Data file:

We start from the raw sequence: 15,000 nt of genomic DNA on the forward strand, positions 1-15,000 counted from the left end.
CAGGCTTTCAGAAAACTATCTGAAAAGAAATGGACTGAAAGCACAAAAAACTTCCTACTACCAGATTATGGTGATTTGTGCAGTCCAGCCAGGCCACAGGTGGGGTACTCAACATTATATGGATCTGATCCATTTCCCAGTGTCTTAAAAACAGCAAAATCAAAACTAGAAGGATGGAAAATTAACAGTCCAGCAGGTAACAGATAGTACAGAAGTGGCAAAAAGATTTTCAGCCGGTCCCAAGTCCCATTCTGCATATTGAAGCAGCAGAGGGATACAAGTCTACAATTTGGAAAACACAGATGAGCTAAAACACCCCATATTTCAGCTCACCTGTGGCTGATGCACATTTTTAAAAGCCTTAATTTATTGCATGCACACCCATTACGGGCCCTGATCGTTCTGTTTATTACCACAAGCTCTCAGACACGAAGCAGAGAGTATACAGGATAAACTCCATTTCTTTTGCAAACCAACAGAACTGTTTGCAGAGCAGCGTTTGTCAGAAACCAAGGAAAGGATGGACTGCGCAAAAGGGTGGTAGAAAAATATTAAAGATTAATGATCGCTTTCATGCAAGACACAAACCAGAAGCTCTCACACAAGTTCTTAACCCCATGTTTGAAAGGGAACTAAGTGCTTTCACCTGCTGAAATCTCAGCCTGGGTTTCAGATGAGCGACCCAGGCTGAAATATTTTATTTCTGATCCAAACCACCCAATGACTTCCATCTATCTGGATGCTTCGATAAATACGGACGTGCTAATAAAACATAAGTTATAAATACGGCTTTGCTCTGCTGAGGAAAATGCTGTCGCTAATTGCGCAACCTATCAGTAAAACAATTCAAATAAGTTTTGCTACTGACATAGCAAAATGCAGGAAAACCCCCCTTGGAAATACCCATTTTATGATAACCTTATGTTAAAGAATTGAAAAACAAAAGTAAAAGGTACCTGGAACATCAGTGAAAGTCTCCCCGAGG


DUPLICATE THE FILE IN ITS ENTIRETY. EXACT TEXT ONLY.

We start from the raw sequence: 15,000 nt of genomic DNA on the forward strand, positions 1-15,000 counted from the left end.
CAGGCTTTCAGAAAACTATCTGAAAAGAAATGGACTGAAAGCACAAAAAACTTCCTACTACCAGATTATGGTGATTTGTGCAGTCCAGCCAGGCCACAGGTGGGGTACTCAACATTATATGGATCTGATCCATTTCCCAGTGTCTTAAAAACAGCAAAATCAAAACTAGAAGGATGGAAAATTAACAGTCCAGCAGGTAACAGATAGTACAGAAGTGGCAAAAAGATTTTCAGCCGGTCCCAAGTCCCATTCTGCATATTGAAGCAGCAGAGGGATACAAGTCTACAATTTGGAAAACACAGATGAGCTAAAACACCCCATATTTCAGCTCACCTGTGGCTGATGCACATTTTTAAAAGCCTTAATTTATTGCATGCACACCCATTACGGGCCCTGATCGTTCTGTTTATTACCACAAGCTCTCAGACACGAAGCAGAGAGTATACAGGATAAACTCCATTTCTTTTGCAAACCAACAGAACTGTTTGCAGAGCAGCGTTTGTCAGAAACCAAGGAAAGGATGGACTGCGCAAAAGGGTGGTAGAAAAATATTAAAGATTAATGATCGCTTTCATGCAAGACACAAACCAGAAGCTCTCACACAAGTTCTTAACCCCATGTTTGAAAGGGAACTAAGTGCTTTCACCTGCTGAAATCTCAGCCTGGGTTTCAGATGAGCGACCCAGGCTGAAATATTTTATTTCTGATCCAAACCACCCAATGACTTCCATCTATCTGGATGCTTCGATAAATACGGACGTGCTAATAAAACATAAGTTATAAATACGGCTTTGCTCTGCTGAGGAAAATGCTGTCGCTAATTGCGCAACCTATCAGTAAAACAATTCAAATAAGTTTTGCTACTGACATAGCAAAATGCAGGAAAACCCCCCTTGGAAATACCCATTTTATGATAACCTTATGTTAAAGAATTGAAAAACAAAAGTAAAAGGTACCTGGAACATCAGTGAAAGTCTCCCCGAGG